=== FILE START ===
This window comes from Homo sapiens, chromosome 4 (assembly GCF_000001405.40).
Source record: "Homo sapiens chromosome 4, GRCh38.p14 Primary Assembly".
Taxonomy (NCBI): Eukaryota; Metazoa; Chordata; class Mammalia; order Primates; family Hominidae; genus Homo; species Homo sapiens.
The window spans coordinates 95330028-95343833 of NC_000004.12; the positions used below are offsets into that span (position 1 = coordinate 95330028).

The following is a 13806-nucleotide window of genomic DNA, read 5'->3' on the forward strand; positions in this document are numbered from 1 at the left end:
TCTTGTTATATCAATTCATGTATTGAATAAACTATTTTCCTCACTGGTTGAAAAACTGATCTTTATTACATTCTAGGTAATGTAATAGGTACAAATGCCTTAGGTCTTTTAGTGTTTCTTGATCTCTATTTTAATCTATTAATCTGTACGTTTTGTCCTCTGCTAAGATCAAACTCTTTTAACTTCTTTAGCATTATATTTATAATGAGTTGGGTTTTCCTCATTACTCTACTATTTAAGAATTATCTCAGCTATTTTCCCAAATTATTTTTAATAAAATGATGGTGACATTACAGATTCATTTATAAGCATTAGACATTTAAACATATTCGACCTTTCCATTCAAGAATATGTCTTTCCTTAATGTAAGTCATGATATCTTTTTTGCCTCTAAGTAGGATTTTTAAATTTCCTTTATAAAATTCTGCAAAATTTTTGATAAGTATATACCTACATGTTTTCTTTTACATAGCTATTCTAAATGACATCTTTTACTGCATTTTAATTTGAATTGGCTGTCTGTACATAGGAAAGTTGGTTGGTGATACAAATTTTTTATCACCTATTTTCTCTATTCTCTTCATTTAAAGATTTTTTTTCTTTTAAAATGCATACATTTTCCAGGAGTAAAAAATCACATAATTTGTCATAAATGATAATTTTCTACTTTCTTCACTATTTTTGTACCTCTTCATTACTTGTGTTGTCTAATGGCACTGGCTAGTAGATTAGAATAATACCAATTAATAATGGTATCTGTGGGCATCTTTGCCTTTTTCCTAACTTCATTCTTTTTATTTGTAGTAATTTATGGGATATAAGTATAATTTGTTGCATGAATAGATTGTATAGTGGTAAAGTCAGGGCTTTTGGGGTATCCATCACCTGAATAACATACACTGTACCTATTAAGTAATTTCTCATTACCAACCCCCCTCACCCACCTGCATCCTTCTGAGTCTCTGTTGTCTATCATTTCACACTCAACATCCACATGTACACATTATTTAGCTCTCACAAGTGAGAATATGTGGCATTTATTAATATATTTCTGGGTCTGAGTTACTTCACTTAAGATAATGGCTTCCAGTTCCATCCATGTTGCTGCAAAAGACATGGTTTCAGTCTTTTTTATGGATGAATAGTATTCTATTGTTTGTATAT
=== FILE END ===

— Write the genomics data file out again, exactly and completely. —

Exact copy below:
This window comes from Homo sapiens, chromosome 4 (assembly GCF_000001405.40).
Source record: "Homo sapiens chromosome 4, GRCh38.p14 Primary Assembly".
Taxonomy (NCBI): Eukaryota; Metazoa; Chordata; class Mammalia; order Primates; family Hominidae; genus Homo; species Homo sapiens.
The window spans coordinates 95330028-95343833 of NC_000004.12; the positions used below are offsets into that span (position 1 = coordinate 95330028).

The following is a 13806-nucleotide window of genomic DNA, read 5'->3' on the forward strand; positions in this document are numbered from 1 at the left end:
TCTTGTTATATCAATTCATGTATTGAATAAACTATTTTCCTCACTGGTTGAAAAACTGATCTTTATTACATTCTAGGTAATGTAATAGGTACAAATGCCTTAGGTCTTTTAGTGTTTCTTGATCTCTATTTTAATCTATTAATCTGTACGTTTTGTCCTCTGCTAAGATCAAACTCTTTTAACTTCTTTAGCATTATATTTATAATGAGTTGGGTTTTCCTCATTACTCTACTATTTAAGAATTATCTCAGCTATTTTCCCAAATTATTTTTAATAAAATGATGGTGACATTACAGATTCATTTATAAGCATTAGACATTTAAACATATTCGACCTTTCCATTCAAGAATATGTCTTTCCTTAATGTAAGTCATGATATCTTTTTTGCCTCTAAGTAGGATTTTTAAATTTCCTTTATAAAATTCTGCAAAATTTTTGATAAGTATATACCTACATGTTTTCTTTTACATAGCTATTCTAAATGACATCTTTTACTGCATTTTAATTTGAATTGGCTGTCTGTACATAGGAAAGTTGGTTGGTGATACAAATTTTTTATCACCTATTTTCTCTATTCTCTTCATTTAAAGATTTTTTTTCTTTTAAAATGCATACATTTTCCAGGAGTAAAAAATCACATAATTTGTCATAAATGATAATTTTCTACTTTCTTCACTATTTTTGTACCTCTTCATTACTTGTGTTGTCTAATGGCACTGGCTAGTAGATTAGAATAATACCAATTAATAATGGTATCTGTGGGCATCTTTGCCTTTTTCCTAACTTCATTCTTTTTATTTGTAGTAATTTATGGGATATAAGTATAATTTGTTGCATGAATAGATTGTATAGTGGTAAAGTCAGGGCTTTTGGGGTATCCATCACCTGAATAACATACACTGTACCTATTAAGTAATTTCTCATTACCAACCCCCCTCACCCACCTGCATCCTTCTGAGTCTCTGTTGTCTATCATTTCACACTCAACATCCACATGTACACATTATTTAGCTCTCACAAGTGAGAATATGTGGCATTTATTAATATATTTCTGGGTCTGAGTTACTTCACTTAAGATAATGGCTTCCAGTTCCATCCATGTTGCTGCAAAAGACATGGTTTCAGTCTTTTTTATGGATGAATAGTATTCTATTGTTTGTATAT